The mansion at Bremo was built by General John Hartwell Cocke during a period of several years, ending in 1819, under conditions which made possible its exceptional design and execution. The Bremo estate was part of a land grant to Richard Cocke in the latter part of the seventeenth century, and consisted of a very large tract extending along the hills and fertile lowlands bordering on the James River in what are now Fluvanna and Buckingham Counties.
The original building on this estate was a small, stone hunting lodge (1725) , afterwards amplified into the Lower Bremo residence with its charming Tudor gables and multiple chimneys. General Cocke made his home at Lower Bremo and at Recess while planning and building the more formal residence at Bremo, which he undertook in the grand manner on his marriage to Anne Blaws Barraud.
The sketches and studies for the mansion show the elaborate consideration which was given the classic design, and account for certain of the most effective details, notably the counter-sunk panels in the north elevation of the wings. The credit for the superb outline and proportion of the structure must, however, be given to Thomas Jefferson, whose original plans for Bremo were, during the present generation, seen at the University by students of Jefferson’s architecture. These original drawings have been lost or were destroyed in the fire in 1894; but there has never been any doubt of Jefferson’s responsibility. There has been an impression that the general’s descendants desired to ascribe to General Cocke himself the credit for the design. This is erroneous. That the plans were, in the main, the work of Jefferson, has been a matter of unbroken tradition and acknowledgment in the family.
In executing the work, General Cocke proceeded with the utmost pains to do justice to the conception. The brick was molded in copper and hardwood molds by hand. The care with which the brick were laid is attested by the fact that the fine-drawn mortar joints still bear the original tool marks and that, with the exception of the flattened roof over the peristyle connecting the wings with the main house, the entire structure stands intact today in all of the magnificence of its classic perfection in 1819.
The mansion consists of a central mass, with tall columns perfectly proportioned, supporting the front with pedestal and with slenderer columns supporting the porticos on each side. From each of these porticos a gallery, flanked by columns on the south side, and on the north by the brick wall retaining the main lawn, extends to a wing. The wings are parallel with the main axis, simple and impressive in design. Their north ends are relieved by a graceful, single panel, and on the south, overlooking the lovely low grounds along the James and the Buckingham hills in the distance, the wings end in porticos supported by simple, brick arches. The massive dignity of the central unit is relieved and idealized by the perfection of its balance, and thrown into charming relief by the broad moulding at the cornice, with a balustrade around the entire roof above.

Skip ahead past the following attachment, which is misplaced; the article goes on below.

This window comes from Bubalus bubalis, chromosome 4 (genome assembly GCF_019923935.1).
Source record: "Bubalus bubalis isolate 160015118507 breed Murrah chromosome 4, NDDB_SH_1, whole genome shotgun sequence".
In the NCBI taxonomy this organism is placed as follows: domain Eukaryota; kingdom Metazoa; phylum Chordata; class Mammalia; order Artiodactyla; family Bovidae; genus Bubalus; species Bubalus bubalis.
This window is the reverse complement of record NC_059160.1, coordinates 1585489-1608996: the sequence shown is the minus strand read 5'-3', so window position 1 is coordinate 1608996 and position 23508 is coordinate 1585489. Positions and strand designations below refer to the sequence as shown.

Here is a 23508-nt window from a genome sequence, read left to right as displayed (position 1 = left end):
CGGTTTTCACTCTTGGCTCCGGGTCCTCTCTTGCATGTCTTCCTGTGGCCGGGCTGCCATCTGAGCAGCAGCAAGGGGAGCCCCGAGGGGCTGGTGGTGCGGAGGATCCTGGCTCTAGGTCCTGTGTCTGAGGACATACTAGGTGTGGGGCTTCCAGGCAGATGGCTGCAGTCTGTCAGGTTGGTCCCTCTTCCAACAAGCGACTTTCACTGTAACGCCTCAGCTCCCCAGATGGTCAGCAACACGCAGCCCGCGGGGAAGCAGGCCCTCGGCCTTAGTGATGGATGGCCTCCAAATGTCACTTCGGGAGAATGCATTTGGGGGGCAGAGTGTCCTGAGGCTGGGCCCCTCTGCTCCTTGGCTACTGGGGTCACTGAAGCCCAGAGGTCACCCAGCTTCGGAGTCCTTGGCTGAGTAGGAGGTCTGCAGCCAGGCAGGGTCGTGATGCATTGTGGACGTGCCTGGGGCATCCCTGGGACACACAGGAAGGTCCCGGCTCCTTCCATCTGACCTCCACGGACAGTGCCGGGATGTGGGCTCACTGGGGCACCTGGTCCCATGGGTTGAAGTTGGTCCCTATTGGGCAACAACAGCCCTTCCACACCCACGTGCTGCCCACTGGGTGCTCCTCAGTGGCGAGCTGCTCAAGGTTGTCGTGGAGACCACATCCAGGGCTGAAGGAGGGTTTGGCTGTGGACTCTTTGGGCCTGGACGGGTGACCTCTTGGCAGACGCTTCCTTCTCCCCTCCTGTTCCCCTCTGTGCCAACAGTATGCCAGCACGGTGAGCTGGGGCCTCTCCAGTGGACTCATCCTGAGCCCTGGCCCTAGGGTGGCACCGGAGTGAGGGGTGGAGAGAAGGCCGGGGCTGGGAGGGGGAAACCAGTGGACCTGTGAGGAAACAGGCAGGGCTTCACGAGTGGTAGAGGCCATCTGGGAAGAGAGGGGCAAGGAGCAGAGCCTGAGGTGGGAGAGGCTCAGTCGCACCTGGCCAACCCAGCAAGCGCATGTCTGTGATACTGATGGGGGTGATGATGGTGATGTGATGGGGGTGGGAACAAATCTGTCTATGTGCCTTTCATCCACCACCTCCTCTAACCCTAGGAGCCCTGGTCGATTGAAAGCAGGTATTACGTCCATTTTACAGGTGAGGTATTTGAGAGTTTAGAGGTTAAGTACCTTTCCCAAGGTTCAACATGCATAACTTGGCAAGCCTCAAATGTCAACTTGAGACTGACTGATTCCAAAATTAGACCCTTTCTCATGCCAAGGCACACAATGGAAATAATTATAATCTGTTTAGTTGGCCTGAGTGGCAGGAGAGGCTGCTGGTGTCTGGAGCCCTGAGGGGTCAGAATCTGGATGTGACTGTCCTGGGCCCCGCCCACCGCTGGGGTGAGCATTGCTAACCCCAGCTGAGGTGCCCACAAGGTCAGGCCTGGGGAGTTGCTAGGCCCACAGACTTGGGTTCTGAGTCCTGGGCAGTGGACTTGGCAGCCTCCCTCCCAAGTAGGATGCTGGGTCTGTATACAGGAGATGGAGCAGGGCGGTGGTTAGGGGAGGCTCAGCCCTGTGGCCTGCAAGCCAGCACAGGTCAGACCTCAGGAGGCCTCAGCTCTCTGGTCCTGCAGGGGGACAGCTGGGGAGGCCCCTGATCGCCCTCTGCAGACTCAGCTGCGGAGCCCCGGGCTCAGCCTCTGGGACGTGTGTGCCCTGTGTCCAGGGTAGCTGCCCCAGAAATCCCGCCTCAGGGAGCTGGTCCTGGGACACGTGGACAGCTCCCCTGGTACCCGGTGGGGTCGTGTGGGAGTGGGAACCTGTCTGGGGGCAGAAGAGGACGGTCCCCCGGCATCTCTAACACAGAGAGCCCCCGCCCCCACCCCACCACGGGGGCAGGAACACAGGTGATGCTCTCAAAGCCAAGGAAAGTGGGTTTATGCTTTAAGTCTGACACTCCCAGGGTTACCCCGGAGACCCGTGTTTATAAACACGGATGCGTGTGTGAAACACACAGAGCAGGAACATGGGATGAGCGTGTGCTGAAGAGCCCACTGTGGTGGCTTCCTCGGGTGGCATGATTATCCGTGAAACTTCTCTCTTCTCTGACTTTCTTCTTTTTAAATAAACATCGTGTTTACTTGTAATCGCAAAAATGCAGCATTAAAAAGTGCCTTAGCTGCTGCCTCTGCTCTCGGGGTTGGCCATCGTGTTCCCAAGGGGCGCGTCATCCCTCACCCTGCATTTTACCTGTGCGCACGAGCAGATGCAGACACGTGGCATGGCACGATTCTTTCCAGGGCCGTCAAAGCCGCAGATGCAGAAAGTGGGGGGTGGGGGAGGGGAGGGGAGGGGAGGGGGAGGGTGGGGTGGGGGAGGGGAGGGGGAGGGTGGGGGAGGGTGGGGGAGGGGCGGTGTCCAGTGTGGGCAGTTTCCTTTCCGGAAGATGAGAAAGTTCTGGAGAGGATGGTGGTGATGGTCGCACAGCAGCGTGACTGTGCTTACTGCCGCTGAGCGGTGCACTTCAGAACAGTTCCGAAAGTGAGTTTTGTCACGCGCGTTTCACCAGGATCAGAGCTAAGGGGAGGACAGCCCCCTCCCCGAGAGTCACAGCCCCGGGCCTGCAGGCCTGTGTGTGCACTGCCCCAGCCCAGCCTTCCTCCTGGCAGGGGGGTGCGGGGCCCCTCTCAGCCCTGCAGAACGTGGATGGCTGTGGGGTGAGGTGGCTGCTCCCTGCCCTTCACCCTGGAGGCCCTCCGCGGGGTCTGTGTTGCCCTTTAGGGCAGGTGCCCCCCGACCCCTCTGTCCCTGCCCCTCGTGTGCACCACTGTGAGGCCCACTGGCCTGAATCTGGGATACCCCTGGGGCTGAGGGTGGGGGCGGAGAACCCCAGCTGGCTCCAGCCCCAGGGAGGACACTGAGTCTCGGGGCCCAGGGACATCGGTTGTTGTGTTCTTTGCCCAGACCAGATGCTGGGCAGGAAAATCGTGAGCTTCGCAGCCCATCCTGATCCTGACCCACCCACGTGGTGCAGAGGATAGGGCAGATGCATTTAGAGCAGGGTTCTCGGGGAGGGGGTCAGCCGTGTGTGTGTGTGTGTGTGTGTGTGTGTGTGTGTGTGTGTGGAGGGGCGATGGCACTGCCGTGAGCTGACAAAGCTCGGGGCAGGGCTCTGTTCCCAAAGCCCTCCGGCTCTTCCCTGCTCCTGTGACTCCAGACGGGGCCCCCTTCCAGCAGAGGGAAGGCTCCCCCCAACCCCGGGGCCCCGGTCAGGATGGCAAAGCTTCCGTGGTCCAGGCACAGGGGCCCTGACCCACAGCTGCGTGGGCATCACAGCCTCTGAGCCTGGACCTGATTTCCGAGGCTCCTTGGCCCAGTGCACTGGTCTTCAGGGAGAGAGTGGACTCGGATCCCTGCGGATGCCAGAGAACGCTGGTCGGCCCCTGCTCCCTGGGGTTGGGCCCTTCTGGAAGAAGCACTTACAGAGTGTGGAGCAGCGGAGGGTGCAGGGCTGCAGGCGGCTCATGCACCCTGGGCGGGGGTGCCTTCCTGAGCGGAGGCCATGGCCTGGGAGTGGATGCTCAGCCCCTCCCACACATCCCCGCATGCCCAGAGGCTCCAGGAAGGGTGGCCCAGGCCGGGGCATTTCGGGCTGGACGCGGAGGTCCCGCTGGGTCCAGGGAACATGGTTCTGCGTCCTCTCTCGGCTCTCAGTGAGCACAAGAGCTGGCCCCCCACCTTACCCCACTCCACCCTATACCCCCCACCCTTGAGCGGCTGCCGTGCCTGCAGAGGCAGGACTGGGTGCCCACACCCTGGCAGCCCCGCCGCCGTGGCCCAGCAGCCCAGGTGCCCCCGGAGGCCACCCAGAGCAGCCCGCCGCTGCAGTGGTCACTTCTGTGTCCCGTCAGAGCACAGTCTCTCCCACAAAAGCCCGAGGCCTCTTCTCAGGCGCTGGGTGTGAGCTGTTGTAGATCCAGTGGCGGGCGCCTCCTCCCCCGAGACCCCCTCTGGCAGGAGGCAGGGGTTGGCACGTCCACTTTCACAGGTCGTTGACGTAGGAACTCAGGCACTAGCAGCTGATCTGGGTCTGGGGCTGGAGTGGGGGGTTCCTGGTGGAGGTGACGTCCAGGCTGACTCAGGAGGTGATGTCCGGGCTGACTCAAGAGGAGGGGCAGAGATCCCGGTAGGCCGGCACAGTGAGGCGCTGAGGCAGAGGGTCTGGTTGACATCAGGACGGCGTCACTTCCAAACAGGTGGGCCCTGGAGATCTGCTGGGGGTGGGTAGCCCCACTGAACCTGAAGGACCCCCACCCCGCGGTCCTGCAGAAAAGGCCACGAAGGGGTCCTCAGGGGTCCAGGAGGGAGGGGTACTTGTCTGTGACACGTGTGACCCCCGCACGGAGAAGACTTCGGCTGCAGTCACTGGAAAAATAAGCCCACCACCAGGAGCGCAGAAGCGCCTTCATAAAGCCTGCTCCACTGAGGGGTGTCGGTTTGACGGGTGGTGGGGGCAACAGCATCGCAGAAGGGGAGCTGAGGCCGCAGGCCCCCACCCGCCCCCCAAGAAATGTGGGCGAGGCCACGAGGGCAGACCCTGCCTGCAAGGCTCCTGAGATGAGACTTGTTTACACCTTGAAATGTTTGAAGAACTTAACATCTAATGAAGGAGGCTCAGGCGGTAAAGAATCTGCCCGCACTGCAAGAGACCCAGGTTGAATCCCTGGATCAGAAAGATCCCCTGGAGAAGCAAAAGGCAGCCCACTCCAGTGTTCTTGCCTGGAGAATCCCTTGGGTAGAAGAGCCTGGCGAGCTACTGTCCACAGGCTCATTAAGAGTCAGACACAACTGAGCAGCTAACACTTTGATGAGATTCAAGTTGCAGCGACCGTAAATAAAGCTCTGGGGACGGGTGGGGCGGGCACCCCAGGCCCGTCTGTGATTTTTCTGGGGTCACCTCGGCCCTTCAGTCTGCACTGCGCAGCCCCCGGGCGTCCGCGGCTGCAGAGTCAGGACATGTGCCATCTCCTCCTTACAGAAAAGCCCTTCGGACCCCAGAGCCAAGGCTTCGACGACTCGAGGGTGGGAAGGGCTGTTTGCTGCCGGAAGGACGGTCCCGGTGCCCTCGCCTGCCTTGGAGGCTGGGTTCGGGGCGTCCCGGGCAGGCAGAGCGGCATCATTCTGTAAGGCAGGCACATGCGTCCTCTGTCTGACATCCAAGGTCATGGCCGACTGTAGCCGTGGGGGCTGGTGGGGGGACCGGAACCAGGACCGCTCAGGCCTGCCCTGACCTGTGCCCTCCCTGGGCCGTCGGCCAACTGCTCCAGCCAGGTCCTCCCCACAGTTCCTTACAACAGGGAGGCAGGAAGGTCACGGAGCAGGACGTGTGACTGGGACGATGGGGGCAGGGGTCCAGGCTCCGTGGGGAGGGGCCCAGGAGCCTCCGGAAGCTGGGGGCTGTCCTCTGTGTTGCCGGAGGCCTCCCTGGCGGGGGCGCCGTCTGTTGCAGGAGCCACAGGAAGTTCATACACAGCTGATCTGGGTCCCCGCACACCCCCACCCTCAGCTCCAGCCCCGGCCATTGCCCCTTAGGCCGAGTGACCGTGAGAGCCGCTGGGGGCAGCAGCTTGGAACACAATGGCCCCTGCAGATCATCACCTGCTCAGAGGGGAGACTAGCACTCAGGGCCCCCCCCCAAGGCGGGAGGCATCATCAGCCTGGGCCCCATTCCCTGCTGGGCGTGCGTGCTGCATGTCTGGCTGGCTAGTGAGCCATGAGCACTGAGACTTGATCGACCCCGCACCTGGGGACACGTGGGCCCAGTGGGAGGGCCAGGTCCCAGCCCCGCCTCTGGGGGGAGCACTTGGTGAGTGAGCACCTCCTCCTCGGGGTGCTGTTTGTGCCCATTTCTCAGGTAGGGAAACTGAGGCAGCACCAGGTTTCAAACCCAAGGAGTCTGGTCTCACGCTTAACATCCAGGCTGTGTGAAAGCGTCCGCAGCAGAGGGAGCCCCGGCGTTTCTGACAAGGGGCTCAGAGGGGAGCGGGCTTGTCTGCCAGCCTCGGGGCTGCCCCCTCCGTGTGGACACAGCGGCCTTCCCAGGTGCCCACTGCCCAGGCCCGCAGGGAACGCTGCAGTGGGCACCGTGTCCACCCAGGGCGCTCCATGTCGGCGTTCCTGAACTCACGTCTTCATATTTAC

The huge barn, in the near distance, flanking the old canal, would be an outstanding structure in its own right were its glory not so overwhelmed by the mansion on the hill. We have here, also, the stately columns, the vast doors with wrought-iron straps ten feet long, the clock tower, in which the sweet-toned convent bell, presented by Lafayette, once reckoned time for the plantation.
One of the problems interesting the present owners is the restoration of Temperance Spring, a replica in miniature of one of the classic temples near Rome. The uniquely beautiful winding stone stairs to the flat roof of the temple, supported by columns and pilasters of Italian marble, leave little to be done to restore the monument to its original loveliness; but the passage of more than a century and the surrender of the canal, on whose banks it stood, to the railroad, has made desirable the removal of this little gem of the Bremo estate to a location over another spring under the great trees at the foot of the lawn.
A well-known New York architect writes that he considers Bremo “the most magnificent conception of a house” that he has seen in America. Another says:
“It is hard to say which is the more notable, the extreme, classic monumentality of the house itself, the superb, unified general disposition, the completeness of the establishment in every detail of its plantation buildings, or the remarkable and beautiful character of these outbuildings themselves.
“Jefferson’s manuscript design, which was preserved in my memory, and seen by those who have described it to me, was, I think, the finest of all his works in classic architecture, in its unity and beauty. I do not even except Monticello, for that, as we have it, was the fruit of his remodellings of 1796 to 1809, and drafted on his first design of 1769, and thus does not possess quite the artistic unity of Bremo. While rendering his due to Jefferson, I do not forget what it meant to him to have at Bremo such a client as General Cocke, with the courage to carry out the scheme in all its magnificence, and an independent knowledge and skill in architecture to which no doubt must be referred not only the execution of Jefferson’s design, but the design of the superb series of outbuildings.”